The bodies have published details of their single proposed Code, which they say is "near-identical to the current APPC Code".
They say the changes - announced amid controversy over the plan, with a significant number of senior figures opposed to the merger - are mostly limited to terminology.
For example, references to "the APPC" will become references to "the Public Affairs Board". "The process for investigation complaints and the mechanism for taking appropriate disciplinary action remain independent and unaltered," the groups said in a statement.
They say no changes can be made to the terms of merger before or after APPC members vote at their extraordinary general meeting in October.
Paul Bristow, APPC chair, said: "Members deserve nothing less than thorough detail: the APPC is heading into this merger from a position of strength, and this new Public Affairs Code protects and promotes the gold standard in public affairs while enshrining the independent complaints process. Members will be reassured that the current APPC Code is the basis for this unified code."
One proposal is to re-word the Code's remit to ensure it is not limited to UK-based institutions of government. The current APPC code covers the UK only.
The APPC's Mark Glover said the plan would allow the new Public Affairs Executive Committee "to address examples of bad practice by regulated agencies with foreign institutions".
"This would allow a repeat of the justified action taken against Bell Pottinger, which the APPC Code by its limited scope was restricted from addressing. It also tightens the rules around employing sitting British MPs and peers engaged in public affairs activities abroad. Which in my view would be a welcome tightening of the code."
However, twice former APPC chair Michael Burrell said: "Extending the code to the whole world may or may not be the right decision. I make no comment on that. However, I was very unhappy to see such an important announcement about how the ‘merger’ would operate being made without any prior consultation with the APPC management committee.
"In the past all such code changes and their practical implications have been extensively debated by the committee before being made. Now we are all presented with a ‘take it, or leave it’ decision in which the committee has had no say. I am deeply concerned that this undemocratic approach to decision-taking may be a taste of things to come should members vote in favour of the PRCA proposal."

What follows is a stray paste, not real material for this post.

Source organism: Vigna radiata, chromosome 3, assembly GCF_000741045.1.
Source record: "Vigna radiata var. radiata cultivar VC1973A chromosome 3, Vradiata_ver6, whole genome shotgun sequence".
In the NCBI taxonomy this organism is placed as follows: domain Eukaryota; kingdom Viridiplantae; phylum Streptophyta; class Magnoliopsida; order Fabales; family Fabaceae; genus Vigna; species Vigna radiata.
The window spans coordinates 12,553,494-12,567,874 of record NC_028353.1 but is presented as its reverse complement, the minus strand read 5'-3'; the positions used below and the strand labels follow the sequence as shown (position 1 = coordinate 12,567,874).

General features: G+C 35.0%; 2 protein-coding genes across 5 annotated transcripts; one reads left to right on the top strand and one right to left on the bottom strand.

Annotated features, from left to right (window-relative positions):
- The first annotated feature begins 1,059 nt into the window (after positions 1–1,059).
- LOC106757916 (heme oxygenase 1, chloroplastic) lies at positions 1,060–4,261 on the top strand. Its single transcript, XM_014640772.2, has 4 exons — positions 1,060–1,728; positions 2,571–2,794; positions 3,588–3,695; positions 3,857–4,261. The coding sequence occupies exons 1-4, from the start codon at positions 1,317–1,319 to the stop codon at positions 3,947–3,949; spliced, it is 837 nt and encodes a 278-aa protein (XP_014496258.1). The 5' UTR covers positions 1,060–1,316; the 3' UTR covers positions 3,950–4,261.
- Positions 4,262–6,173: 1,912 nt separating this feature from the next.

Darren Caplan, CEO of the Railway Industry Association, speaking on behalf of the campaign for an independent APPC, said: "Further details regarding the proposed takeover are welcome though should have been published weeks ago. That said these details will convince none of those who support an independent specialist body for public affairs practitioners that their interests will be better served in a large commercial trade association.
"This proposal is also the final proof, as if it were needed, that this is a takeover and not a merger, as all mentions of the ‘APPC’ disappeared in the Code of Conduct to be replaced by a PRCA 'Public Affairs Board'."
'Details set in stone'
Meanwhile, other proposed changes to the PRCA’s Memorandum and Articles of Association include a clause automatically making the chair of the Public Affairs Board a member and officer of the PRCA Board and amendments to guarantee changes to the Public Affairs Code can only be made with the majority support of both the Public Affairs Board Executive Committee and the PRCA Board.
Ingham said: "Today, we are publishing the final pieces of detail, showing precisely how the new Public Affairs Board that would be created by an APPC-PRCA merger would work.
"Three separate documents set out: the new unified Code; the new unified disciplinary procedures; and the formal changes to the PRCA Memorandum and Articles of Association that lock in the new Code, the new disciplinary process, and the autonomy and status of the Public Affairs Board. In addition, I have also signed the MoU on behalf of the PRCA Board.
"In doing so, our aim is to leave nobody in any doubt about what they are voting for. This detail is set in stone - unamendable by the PRCA. It is now for APPC members to vote on merger from a position of absolute certainty on the shape and governance of the new body they are being asked to create alongside us."
Darren Caplan's quotation was updated on Friday afternoon to clarify that the name of the proposed board will be the "Public Affairs Board", not the "PRCA Public Affairs Board".